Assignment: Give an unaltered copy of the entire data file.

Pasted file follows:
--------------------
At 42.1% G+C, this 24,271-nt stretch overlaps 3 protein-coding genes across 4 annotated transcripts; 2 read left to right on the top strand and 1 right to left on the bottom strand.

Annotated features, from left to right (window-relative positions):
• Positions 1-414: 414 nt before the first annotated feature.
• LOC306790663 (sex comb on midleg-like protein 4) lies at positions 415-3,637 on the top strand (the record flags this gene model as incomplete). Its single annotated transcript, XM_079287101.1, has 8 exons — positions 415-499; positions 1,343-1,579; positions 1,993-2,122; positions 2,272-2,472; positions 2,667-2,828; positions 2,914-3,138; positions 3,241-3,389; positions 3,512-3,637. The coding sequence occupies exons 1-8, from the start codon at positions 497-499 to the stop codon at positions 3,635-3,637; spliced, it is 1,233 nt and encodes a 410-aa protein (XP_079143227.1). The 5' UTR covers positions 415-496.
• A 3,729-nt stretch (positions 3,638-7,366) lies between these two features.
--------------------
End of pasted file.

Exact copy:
At 42.1% G+C, this 24,271-nt stretch overlaps 3 protein-coding genes across 4 annotated transcripts; 2 read left to right on the top strand and 1 right to left on the bottom strand.

Annotated features, from left to right (window-relative positions):
• Positions 1-414: 414 nt before the first annotated feature.
• LOC306790663 (sex comb on midleg-like protein 4) lies at positions 415-3,637 on the top strand (the record flags this gene model as incomplete). Its single annotated transcript, XM_079287101.1, has 8 exons — positions 415-499; positions 1,343-1,579; positions 1,993-2,122; positions 2,272-2,472; positions 2,667-2,828; positions 2,914-3,138; positions 3,241-3,389; positions 3,512-3,637. The coding sequence occupies exons 1-8, from the start codon at positions 497-499 to the stop codon at positions 3,635-3,637; spliced, it is 1,233 nt and encodes a 410-aa protein (XP_079143227.1). The 5' UTR covers positions 415-496.
• A 3,729-nt stretch (positions 3,638-7,366) lies between these two features.